By: Daniel Galal
On Wednesday, January 20th, President-Elect Joe Biden was sworn into office as the 46th President of the United States. This comes after months of contentious rhetoric over election security, baseless allegations of voter fraud, and the storming of the US Capitol on January 6th. The inauguration process, conducted by Chief Justice John Roberts and Associate Justice Sonia Sotomayor, was met by a small, socially-distanced crowd made up of fellow office-holders. Despite a quiet ceremony, the new President reflected on the immensely contentious events of the recent months and the Trump presidency as a whole. In his inaugural address, Biden focused on meeting chaos and disunity with fortitude and strength.
His speech reflected the fragile security of American democracy: “Democracy is fragile. And at this hour, my friends, democracy has prevailed”. Besides his promises to uphold democratic principles, Biden promised a return to normalcy. In an increasingly polarized political space, the President advocated for bipartisanship, polite cooperation, and an end to a political culture he deemed “total war”.
Kamala Harris, the first woman to be elected Vice-President, was inaugurated at 11:40 A.M. Biden was formally inaugurated at 11:47 A.M.
Even though COVID-19 protocol prevented attendance from the general public, security was heightened in the wake of the Capitol storming and subsequent threats. 25,000 National Guard members were called in to protect various landmarks in DC, most importantly the Capitol itself. With such rigid security, several threats of riots and attacks never materialized, including a bomb threat called to the Supreme Court that turned out to be a hoax (https://www.usatoday.com/story/news/nation/2021/01/20/inauguration-day-security-washington-updates-protests-arrests/4214845001/). State capitals were also spared from additional protests—what were planned to be mass demonstrations only gathered minimal support. Law enforcement drew a hard line when it came to security at the inauguration, with Attorney General Jeffery Rosen stating, “Anyone who does that will be caught, and they will be prosecuted.”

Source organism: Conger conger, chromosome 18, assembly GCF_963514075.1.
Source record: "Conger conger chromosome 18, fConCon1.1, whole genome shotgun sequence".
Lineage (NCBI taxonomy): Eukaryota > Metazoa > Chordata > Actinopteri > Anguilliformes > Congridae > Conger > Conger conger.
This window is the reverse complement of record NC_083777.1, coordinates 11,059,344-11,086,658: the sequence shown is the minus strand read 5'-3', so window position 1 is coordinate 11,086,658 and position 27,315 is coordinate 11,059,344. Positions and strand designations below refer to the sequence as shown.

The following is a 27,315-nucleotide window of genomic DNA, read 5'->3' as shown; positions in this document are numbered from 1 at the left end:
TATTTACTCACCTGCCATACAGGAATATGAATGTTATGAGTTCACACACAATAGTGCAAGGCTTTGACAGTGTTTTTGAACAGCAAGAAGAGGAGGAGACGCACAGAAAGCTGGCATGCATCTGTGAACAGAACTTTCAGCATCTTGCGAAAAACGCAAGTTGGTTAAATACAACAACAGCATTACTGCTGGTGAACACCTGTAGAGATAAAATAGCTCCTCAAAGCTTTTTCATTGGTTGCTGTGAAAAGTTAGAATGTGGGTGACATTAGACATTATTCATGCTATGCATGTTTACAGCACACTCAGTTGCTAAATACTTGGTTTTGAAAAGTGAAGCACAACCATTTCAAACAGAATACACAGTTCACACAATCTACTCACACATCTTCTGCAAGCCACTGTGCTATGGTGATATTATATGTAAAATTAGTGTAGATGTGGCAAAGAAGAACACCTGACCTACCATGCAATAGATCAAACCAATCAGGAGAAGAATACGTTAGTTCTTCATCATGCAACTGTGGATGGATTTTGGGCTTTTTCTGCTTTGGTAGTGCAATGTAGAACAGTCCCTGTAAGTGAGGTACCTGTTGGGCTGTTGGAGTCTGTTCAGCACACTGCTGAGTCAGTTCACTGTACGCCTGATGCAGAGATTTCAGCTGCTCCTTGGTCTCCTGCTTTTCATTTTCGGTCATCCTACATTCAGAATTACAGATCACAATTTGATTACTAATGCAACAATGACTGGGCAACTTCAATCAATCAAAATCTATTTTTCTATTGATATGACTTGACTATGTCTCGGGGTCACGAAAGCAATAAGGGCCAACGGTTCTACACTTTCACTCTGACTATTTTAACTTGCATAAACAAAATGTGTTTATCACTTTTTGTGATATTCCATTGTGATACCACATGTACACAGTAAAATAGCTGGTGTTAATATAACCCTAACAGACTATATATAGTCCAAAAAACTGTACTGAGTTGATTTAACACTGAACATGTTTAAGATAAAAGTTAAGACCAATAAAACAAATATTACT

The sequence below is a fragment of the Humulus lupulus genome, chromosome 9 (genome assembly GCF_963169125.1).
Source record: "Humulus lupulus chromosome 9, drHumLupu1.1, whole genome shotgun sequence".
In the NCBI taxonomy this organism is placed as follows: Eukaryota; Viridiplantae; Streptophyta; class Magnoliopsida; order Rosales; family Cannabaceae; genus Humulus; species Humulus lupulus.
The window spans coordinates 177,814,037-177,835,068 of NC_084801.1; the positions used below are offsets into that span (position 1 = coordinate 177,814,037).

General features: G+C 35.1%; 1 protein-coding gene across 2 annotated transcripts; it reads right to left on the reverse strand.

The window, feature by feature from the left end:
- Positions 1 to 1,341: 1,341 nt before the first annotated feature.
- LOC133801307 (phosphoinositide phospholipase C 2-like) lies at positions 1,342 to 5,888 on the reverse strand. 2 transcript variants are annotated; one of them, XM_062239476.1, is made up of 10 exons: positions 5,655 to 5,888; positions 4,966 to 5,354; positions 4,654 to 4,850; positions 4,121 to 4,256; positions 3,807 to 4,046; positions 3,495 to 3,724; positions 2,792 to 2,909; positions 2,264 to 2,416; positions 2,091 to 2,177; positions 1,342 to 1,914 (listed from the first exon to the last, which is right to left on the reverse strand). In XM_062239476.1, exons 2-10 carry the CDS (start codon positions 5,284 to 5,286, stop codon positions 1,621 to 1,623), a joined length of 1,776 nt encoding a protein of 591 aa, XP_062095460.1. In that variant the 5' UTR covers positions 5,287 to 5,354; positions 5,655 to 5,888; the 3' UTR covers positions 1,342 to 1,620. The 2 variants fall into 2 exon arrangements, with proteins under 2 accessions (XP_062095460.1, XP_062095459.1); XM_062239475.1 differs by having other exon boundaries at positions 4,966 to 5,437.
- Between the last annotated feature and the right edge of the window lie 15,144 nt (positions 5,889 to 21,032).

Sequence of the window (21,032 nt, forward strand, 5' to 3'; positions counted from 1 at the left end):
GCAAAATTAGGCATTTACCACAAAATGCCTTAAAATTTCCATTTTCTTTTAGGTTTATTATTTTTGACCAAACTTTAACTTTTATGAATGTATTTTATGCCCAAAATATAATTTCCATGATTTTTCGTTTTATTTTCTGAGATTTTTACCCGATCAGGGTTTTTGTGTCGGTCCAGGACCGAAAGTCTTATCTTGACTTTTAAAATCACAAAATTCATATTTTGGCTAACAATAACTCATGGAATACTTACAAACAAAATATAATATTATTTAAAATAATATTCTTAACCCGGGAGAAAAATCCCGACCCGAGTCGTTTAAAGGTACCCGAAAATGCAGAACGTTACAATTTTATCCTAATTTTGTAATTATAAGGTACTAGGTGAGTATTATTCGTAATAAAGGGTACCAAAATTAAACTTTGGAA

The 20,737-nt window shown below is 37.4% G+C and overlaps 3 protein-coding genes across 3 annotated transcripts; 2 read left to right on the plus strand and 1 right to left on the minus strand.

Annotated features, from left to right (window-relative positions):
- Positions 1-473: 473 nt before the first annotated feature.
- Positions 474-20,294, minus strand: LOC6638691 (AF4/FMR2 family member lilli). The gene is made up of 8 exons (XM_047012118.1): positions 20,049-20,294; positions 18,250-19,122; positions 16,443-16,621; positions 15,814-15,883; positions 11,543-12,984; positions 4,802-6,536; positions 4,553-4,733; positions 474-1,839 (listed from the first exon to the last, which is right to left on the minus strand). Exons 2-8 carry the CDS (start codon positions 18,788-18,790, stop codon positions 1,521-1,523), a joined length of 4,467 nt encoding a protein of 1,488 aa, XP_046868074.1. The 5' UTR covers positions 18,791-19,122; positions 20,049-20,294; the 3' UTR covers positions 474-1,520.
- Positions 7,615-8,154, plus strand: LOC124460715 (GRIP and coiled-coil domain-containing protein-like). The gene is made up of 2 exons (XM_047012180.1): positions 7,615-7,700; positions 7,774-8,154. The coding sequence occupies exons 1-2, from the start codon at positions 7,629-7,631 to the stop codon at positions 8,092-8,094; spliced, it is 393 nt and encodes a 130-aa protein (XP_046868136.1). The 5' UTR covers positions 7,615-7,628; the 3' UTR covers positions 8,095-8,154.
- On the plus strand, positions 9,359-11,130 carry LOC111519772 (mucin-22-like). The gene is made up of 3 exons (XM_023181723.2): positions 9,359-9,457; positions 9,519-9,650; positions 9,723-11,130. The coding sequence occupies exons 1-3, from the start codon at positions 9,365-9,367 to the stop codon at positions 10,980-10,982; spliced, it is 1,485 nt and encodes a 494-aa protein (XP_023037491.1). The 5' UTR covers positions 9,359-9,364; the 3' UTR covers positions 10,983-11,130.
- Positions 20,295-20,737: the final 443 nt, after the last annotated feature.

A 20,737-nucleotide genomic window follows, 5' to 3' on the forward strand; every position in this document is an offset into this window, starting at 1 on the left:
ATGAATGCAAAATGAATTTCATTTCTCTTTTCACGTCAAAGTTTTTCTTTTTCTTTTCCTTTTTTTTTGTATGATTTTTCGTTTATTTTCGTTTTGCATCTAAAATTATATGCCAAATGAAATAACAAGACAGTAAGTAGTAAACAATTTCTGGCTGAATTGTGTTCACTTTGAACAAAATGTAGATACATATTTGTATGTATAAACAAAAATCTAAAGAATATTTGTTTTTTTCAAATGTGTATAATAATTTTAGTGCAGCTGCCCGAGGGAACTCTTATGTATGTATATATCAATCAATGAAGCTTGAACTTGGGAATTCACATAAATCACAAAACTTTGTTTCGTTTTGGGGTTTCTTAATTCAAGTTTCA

Despite a rather muted ceremony given heightened security and health safety protocols, the inauguration still maintained a sense of normalcy. As is tradition, the national anthem was sung to open the ceremony, this time performed by Lady Gaga. Amanda Gorman, a National Youth Poet Laureate and activist, recited her poem “The Hill We Climb,” which spoke to the country’s sense of hope and resilience amidst times of injustice. Additional performances were given by Garth Brooks and Jennifer Lopez. Breaking away from tradition however was the absence of Donald Trump, though his vice-president Mike Pence was in attendance.
Though under pressure from unprecedented events and challenges, the tradition of the Presidential Inauguration held up on Wednesday. With a nation under similar stress, Biden and Harris promise to lead with a similar strength and resilience.